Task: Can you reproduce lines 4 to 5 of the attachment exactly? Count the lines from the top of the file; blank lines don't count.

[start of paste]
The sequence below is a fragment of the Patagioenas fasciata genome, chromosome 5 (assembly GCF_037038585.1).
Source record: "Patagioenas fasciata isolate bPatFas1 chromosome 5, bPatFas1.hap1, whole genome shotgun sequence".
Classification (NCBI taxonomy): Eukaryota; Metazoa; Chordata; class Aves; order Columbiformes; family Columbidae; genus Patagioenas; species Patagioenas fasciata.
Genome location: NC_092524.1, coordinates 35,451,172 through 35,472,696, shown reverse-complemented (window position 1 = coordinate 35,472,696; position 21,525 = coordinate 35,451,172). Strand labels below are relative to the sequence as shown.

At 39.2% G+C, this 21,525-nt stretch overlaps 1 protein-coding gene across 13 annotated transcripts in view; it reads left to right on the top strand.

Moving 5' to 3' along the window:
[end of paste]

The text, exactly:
Genome location: NC_092524.1, coordinates 35,451,172 through 35,472,696, shown reverse-complemented (window position 1 = coordinate 35,472,696; position 21,525 = coordinate 35,451,172). Strand labels below are relative to the sequence as shown.

At 39.2% G+C, this 21,525-nt stretch overlaps 1 protein-coding gene across 13 annotated transcripts in view; it reads left to right on the top strand.